Год выпуска: 2017
Автор: N. Gregory Mankiw
Количество страниц: 862
Описание: N. Gregory Mankiw is the Robert M. Beren Professor of Economics at Harvard University. As a student, he studied economics at Princeton University and MIT. As a teacher, he has taught macroeconomics, microeconomics, statistics, and principles of economics. He even spent one summer long ago as a sailing instructor on Long Beach Island.
Professor Mankiw is a prolific writer and a regular participant in academic and policy debates. His work has been published in scholarly journals, such as the _ American Economic Review, Journal of Political Economy, and Quarterly Journal of Economics, and in more popular forums, such as the New York Times and The Wall Street Journal. He is also author of the best-selling intermediate-level textbook Macroeconomics (Worth Publishers). In addition to his teaching, research, and writing, Professor Mankiw has been a research associate of the National Bureau of Economic Research, an adviser to the Congressional Budget Office and the Federal Reserve Banks of Boston and New York, and a member of the ETS test development committee for the Advanced Placement exam in economics. From 2003 to 2005, he served as chairman of the President's Council of Economic Advisers.
Professor Mankiw lives in Wellesley, Massachusetts, with his wife, Deborah, three children, Catherine, Nicholas, and Peter, and their border terrier, Tobin.
Economics is a study of mankind in the ordinary business of life." So wrote Alfred Marshall, the great 19th-century economist, in his textbook, Principles of Economics. We have learned much about the economy since Marshall's time, but this definition of economics is as true today as it was in 1890, when the first edition of his text was published.
Why should you, as a student in the 21st century, embark on the study of economics? There are three reasons.
The first reason to study economics is that it will help you understand the world in which you live. There are many questions about the economy that might spark your curiosity. Why are apartments so hard to find in New York City? Why do airlines charge less for a round-trip ticket if the traveler stays over a Saturday night? Why is Robert Downey, Jr., paid so much to star in movies? Why are living standards so meager in many African countries? Why do some countries have high rates of inflation while others have stable prices? Why are jobs easy to find in some years and hard to find in others? These are just a few of the questions that a course in economics will help you answer.
The second reason to study economics is that it will make you a more astute participant in the economy. As you go about your life, you make many economic decisions. While you are a student, you decide how many years to stay in school. Once you take a job, you decide how much of your income to spend, how much to save, and how to invest your savings. Someday you may find yourself running a small business or a large corporation, and you will decide what prices to charge for your products. The insights developed in the coming chapters will give you a new perspective on how best to make these decisions. Studying economics will not by itself make you rich, but it will give you some tools that may help in that endeavor.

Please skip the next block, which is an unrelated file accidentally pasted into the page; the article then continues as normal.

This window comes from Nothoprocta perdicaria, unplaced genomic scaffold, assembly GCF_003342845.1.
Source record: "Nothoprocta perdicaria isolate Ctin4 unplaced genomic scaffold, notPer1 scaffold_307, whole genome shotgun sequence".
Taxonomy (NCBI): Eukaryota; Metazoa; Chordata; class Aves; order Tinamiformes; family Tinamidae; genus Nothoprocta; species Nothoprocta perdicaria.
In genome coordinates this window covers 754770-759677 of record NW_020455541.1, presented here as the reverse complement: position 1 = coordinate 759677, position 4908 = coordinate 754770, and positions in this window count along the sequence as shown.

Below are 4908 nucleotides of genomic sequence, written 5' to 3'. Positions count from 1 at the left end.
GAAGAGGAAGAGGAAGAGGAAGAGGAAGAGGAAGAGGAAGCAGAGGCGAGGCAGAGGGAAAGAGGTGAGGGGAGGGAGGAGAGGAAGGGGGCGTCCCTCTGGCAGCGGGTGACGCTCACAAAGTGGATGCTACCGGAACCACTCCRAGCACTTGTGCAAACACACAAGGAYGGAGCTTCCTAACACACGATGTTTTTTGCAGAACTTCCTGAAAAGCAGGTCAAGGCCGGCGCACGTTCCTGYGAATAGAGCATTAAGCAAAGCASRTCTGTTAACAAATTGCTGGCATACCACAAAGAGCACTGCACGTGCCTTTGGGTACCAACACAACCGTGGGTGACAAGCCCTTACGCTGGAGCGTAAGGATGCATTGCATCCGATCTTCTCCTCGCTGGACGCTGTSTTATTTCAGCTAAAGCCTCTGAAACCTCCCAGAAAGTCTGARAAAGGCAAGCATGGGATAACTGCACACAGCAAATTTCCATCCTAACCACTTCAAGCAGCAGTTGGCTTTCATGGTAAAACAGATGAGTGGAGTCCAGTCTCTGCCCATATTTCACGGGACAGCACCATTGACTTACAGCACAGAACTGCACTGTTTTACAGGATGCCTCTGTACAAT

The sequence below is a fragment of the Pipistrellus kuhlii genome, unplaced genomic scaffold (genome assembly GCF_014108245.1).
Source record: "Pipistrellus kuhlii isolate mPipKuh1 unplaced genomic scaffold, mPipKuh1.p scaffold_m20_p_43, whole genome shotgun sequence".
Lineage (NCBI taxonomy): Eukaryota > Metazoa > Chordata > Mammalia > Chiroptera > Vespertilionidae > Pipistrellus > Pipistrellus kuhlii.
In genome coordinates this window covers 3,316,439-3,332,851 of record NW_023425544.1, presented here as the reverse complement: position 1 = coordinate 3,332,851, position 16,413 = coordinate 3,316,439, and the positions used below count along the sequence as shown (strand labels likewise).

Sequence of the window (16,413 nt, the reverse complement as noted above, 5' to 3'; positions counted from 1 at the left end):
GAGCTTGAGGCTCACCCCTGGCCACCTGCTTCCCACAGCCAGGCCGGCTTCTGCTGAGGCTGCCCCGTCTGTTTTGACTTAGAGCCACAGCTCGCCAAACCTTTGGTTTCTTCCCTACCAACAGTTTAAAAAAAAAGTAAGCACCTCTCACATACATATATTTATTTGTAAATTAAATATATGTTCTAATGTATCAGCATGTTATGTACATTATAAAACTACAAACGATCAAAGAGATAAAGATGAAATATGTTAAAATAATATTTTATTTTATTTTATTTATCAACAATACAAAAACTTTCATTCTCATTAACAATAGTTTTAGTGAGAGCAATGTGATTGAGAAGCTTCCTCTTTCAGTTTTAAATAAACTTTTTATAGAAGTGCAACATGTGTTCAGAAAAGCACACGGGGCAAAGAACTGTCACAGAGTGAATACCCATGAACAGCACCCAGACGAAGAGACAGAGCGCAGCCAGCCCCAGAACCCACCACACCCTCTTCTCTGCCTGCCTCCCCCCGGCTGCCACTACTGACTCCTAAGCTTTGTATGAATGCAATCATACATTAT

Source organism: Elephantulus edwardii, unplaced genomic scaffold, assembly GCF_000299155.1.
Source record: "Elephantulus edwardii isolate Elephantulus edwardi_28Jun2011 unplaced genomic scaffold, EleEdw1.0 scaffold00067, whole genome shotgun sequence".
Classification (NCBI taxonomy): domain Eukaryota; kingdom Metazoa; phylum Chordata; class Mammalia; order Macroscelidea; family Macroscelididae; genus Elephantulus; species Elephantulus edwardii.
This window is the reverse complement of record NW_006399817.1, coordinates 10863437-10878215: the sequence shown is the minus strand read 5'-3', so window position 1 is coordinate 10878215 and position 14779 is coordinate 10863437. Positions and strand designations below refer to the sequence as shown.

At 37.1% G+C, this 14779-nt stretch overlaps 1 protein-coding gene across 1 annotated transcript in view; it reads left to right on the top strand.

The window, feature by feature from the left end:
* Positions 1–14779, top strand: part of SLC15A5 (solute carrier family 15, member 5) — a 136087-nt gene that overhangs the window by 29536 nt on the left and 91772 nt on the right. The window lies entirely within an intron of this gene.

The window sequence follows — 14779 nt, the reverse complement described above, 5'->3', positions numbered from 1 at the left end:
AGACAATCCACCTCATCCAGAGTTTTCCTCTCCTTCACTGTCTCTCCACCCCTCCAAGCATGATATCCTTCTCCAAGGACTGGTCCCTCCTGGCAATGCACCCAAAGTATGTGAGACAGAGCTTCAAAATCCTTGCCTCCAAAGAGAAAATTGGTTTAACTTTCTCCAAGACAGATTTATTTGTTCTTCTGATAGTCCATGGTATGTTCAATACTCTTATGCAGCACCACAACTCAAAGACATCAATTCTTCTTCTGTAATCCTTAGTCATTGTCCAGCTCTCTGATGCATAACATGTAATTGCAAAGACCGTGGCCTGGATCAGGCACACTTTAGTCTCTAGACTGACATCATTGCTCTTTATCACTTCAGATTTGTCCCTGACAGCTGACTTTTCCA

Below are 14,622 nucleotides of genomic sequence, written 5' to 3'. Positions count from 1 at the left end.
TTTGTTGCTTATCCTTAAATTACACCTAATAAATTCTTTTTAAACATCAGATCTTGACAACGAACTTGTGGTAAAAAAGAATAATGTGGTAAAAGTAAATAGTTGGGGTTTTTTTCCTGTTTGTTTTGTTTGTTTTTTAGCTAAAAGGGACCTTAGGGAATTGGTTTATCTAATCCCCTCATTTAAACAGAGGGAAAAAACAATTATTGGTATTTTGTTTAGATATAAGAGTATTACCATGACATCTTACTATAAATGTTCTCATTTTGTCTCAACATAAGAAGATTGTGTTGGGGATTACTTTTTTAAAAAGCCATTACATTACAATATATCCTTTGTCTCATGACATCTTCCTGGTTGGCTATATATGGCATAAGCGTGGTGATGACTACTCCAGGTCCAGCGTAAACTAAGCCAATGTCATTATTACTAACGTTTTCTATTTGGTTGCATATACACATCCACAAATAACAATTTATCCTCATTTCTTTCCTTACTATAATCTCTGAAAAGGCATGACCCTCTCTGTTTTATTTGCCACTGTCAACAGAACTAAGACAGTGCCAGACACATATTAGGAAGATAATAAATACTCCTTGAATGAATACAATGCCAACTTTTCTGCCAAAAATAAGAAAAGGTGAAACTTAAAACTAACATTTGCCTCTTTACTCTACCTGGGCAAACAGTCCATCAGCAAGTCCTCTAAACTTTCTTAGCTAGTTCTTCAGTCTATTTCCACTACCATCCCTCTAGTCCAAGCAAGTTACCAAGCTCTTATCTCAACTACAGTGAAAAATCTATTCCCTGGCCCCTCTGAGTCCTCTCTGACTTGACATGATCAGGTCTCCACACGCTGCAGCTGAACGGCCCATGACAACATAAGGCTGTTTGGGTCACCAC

The third reason to study economics is that it will give you a better understanding of both the potential and the limits of economic policy. Economic questions are always on the minds of policymakers in mayors' offices, governors' mansions, and the White House. What are the burdens associated with alternative forms of taxation? What are the effects of free trade with other countries? What is the best way to protect the environment? How does a government budget deficit affect the economy? As a voter, you help choose the policies that guide the allocation of society's resources. An understanding of economics will help you carry out that responsibility. And who knows: Perhaps someday you will end up as one of those policymakers yourself.
Thus, the principles of economics can be applied in many of life's situations. Whether the future finds you following the news, running a business, or sitting in the Oval Office, you will be glad that you studied economics.
«Principles of Economics»
- Ten Principles of Economics
- Thinking Like an Economist
- Interdependence and the Gains from Trade
How Markets Work
- The Market Forces of Supply and Demand
- Elasticity and Its Application
- Supply, Demand, and Government Policies
Markets and Welfare
- Consumers, Producers, and the Efficiency of Markets
- Application: The Costs of Taxation
- Application: International Trade
The Economics of the Public Sector
- Public Goods and Common Resources
- The Design of the Tax System
Firm Behavior and the Organization of Industry
- The Costs of Production
- Firms in Competitive Markets
- Monopolistic Competition
The Economics of Labor Markets
- The Markets for the Factors of Production
- Earnings and Discrimination
- Income Inequality and Poverty
Topics for Further Study
- The Theory of Consumer Choice
- Frontiers of Microeconomics
The Data of Macroeconomics
- Measuring a Nation's Income
- Measuring the Cost of Living
The Real Economy in the Long Run
- Production and Growth
- Saving, Investment, and the Financial System
- The Basic Tools of Finance
Money and Prices in the Long Run
- The Monetary System
- Money Growth and Inflation
The Macroeconomics of Open Economies
- Open-Economy Macroeconomics: Basic Concepts
- Macroeconomic Theory of the Open Economy
Short-Run Economic Fluctuations
- Aggregate Demand and Aggregate Supply
- The Influence of Monetary and Fiscal Policy on Aggregate Demand
- The Short-Run Trade-off between Inflation and Unemployment
- Six Debates over Macroeconomic Policy
скачать учебник: Principles of Economics - N. Gregory Mankiw